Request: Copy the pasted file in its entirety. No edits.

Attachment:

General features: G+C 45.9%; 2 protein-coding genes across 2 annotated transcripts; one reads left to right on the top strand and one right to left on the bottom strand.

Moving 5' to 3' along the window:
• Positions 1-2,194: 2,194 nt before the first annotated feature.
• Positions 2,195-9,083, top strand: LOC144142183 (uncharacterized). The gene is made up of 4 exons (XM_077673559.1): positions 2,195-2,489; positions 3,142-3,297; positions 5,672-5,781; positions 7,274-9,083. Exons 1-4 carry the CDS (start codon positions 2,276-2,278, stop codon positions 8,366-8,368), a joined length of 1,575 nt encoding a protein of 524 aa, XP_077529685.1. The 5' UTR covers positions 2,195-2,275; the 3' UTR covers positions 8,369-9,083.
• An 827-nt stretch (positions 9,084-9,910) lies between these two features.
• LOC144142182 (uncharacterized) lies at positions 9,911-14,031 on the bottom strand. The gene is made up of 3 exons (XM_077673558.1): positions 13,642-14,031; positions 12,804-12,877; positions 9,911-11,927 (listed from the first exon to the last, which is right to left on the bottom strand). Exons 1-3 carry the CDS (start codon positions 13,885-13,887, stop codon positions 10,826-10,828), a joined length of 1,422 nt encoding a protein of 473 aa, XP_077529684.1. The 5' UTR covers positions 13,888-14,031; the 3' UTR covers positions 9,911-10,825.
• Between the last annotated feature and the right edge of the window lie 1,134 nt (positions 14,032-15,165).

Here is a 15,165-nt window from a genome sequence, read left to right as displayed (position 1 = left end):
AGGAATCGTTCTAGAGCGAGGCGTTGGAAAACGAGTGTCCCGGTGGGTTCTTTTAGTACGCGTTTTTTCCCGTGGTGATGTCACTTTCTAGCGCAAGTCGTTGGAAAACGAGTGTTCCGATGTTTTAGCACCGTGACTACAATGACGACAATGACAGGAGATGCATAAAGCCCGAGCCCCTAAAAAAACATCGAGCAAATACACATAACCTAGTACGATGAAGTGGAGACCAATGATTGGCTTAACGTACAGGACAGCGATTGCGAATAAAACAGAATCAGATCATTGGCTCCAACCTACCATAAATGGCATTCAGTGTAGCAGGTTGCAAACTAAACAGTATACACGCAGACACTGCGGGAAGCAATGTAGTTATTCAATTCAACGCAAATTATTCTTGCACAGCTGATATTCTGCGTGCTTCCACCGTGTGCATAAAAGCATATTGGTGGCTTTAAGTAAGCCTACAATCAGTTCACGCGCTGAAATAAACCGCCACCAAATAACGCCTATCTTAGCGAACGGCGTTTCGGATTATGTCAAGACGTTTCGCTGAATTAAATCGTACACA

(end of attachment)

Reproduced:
General features: G+C 45.9%; 2 protein-coding genes across 2 annotated transcripts; one reads left to right on the top strand and one right to left on the bottom strand.

Moving 5' to 3' along the window:
• Positions 1-2,194: 2,194 nt before the first annotated feature.
• Positions 2,195-9,083, top strand: LOC144142183 (uncharacterized). The gene is made up of 4 exons (XM_077673559.1): positions 2,195-2,489; positions 3,142-3,297; positions 5,672-5,781; positions 7,274-9,083. Exons 1-4 carry the CDS (start codon positions 2,276-2,278, stop codon positions 8,366-8,368), a joined length of 1,575 nt encoding a protein of 524 aa, XP_077529685.1. The 5' UTR covers positions 2,195-2,275; the 3' UTR covers positions 8,369-9,083.
• An 827-nt stretch (positions 9,084-9,910) lies between these two features.
• LOC144142182 (uncharacterized) lies at positions 9,911-14,031 on the bottom strand. The gene is made up of 3 exons (XM_077673558.1): positions 13,642-14,031; positions 12,804-12,877; positions 9,911-11,927 (listed from the first exon to the last, which is right to left on the bottom strand). Exons 1-3 carry the CDS (start codon positions 13,885-13,887, stop codon positions 10,826-10,828), a joined length of 1,422 nt encoding a protein of 473 aa, XP_077529684.1. The 5' UTR covers positions 13,888-14,031; the 3' UTR covers positions 9,911-10,825.
• Between the last annotated feature and the right edge of the window lie 1,134 nt (positions 14,032-15,165).

Here is a 15,165-nt window from a genome sequence, read left to right as displayed (position 1 = left end):
AGGAATCGTTCTAGAGCGAGGCGTTGGAAAACGAGTGTCCCGGTGGGTTCTTTTAGTACGCGTTTTTTCCCGTGGTGATGTCACTTTCTAGCGCAAGTCGTTGGAAAACGAGTGTTCCGATGTTTTAGCACCGTGACTACAATGACGACAATGACAGGAGATGCATAAAGCCCGAGCCCCTAAAAAAACATCGAGCAAATACACATAACCTAGTACGATGAAGTGGAGACCAATGATTGGCTTAACGTACAGGACAGCGATTGCGAATAAAACAGAATCAGATCATTGGCTCCAACCTACCATAAATGGCATTCAGTGTAGCAGGTTGCAAACTAAACAGTATACACGCAGACACTGCGGGAAGCAATGTAGTTATTCAATTCAACGCAAATTATTCTTGCACAGCTGATATTCTGCGTGCTTCCACCGTGTGCATAAAAGCATATTGGTGGCTTTAAGTAAGCCTACAATCAGTTCACGCGCTGAAATAAACCGCCACCAAATAACGCCTATCTTAGCGAACGGCGTTTCGGATTATGTCAAGACGTTTCGCTGAATTAAATCGTACACA